Scotties’ hopefuls shrug off power outages

Kenn Oliver
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Rinks make subtle changes in hopes of winning provincial championship

Weather and power permitting, the 2013 Scotties Tournament of Hearts Newfoundland and Labrador provincial women’s curling championship gets underway today at the Re/Max Centre (St. John’s Curling Club).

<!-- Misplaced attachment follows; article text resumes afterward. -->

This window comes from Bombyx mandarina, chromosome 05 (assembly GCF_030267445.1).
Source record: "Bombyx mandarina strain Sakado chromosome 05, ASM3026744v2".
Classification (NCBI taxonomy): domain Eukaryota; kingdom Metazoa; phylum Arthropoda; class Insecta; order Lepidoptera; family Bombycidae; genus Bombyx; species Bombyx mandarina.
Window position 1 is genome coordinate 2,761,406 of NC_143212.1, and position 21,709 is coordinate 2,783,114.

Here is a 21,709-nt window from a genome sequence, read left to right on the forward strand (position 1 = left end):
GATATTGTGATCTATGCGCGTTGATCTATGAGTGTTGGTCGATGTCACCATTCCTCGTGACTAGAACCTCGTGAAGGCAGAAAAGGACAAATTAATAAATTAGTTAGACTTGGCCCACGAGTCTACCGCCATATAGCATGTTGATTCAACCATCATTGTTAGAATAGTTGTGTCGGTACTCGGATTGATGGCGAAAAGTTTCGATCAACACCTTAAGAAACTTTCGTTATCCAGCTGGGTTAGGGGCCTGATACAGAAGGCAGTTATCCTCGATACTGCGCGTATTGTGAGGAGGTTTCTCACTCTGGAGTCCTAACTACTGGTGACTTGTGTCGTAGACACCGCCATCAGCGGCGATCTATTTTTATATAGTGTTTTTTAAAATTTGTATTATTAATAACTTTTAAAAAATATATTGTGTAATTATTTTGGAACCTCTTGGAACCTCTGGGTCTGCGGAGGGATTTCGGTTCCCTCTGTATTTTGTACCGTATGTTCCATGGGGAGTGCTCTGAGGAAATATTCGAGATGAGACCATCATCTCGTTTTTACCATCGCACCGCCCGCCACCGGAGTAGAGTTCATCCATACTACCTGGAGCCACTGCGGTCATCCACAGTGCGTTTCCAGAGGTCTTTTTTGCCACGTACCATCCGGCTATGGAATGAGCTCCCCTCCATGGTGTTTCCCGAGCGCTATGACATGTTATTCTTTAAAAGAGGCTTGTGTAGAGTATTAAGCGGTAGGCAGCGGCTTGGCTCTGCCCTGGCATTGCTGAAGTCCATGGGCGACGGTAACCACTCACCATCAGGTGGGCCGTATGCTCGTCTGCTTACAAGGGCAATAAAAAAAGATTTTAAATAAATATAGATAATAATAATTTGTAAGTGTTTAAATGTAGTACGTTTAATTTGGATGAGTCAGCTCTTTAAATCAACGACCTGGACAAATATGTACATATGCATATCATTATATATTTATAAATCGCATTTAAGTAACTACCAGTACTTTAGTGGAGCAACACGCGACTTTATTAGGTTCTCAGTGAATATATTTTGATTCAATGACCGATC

Fortunately for three of the five teams competing at this week’s spiel, the recent meteorological and electrical challenges didn’t have much of an impact on last-minute preparations. Defending champion Stacie Devereaux’s rink was forced to reschedule a practice, while skip Shelly Nichols, 2010’s winner, “punched a lot of hours” at the airport where she works for WestJet. Last year’s runner-up, Heather Strong, meanwhile, was feeling no anxiety about missing a few hours on the ice. “To be honest, it was nice to have the excuse not to have to go practice and know that no other team was practising either,” says the 10-time champ. Also skipping teams at provincials are Stephanie Guzzwell, out of the St. John’s club, and Bally Haly’s Beth Hamilton, making for a sixth straight year with no clubs from outside St. John’s vying for the right to represent the province at the Scotties national championship. In terms of preparedness for this week’s competition, Nichols, Strong and Devereaux insist their respective rinks put in a lot hours in the fall and feel ready to compete, though each team has gone about it in their own way. Devereaux took her rink to a pair of spiels outside the province — September’s Atlantic Curling Championship in Charlottetown, P.E.I., where they made it to the semifinal round, and another spiel in Halifax where they failed to qualify past the round robin. “It was definitely positive and definitely something you have to do,” Devereaux says. “We stayed a little closer to home this year where it’s an Olympic year and there’s a little less on the go on the World Curling Tour. We’re a new team, so we’re just trying to figure everything out and next year maybe be on the tour a little bit more.” Nichols also attended the Atlantics, but didn’t fare as well, collecting a single victory over five games. “We try to get out, but sponsorship dollars for us is a problem,” she says. “Our team haven’t been proven champions, so people are a little reluctant to hand you over money.” Still, Nichols says “staying in the province works well for us as a team.” Strong, meanwhile, stayed at home. “And that’s a first for me in a lot of years. By this time next week we’ll know whether it was a good decision or not.” Strong and company instead put their sponsorship dollars towards membership at both curling clubs, competing in both mixed SuperLeagues. Thus far, she’s sporting a 6-5 record at the St. John’s Curling Club and is a perfect 9-0 at Bally Haly. Devereaux is also playing in both major curling circuits, posting a pedestrian 2-9 thus far at St. John’s while going 4-3 at Bally Haly. The Nichols foursome is playing solely at St. John’s and are 3-6 in the standings. Hamilton is an even 4-4 at Bally Haly and Guzzwell is tied for fourth at St. John’s with a 7-4 record. Sweeper swap While Nichols is back with the same team as last year — third Michelle Jewer, second Kelli Turpin, and lead Rhonda Whelan — Devereaux and Strong debuted new front ends this season. Team Devereaux’s Lauren Wasylkiw joined Hamilton’s rink, and veteran lead Heather Martin moved on to the senior ranks. Signing on were a pair of two-time provincial junior champs in Halifax’s Marie Christianson and Noelle Thomas-Kennell of St. John’s.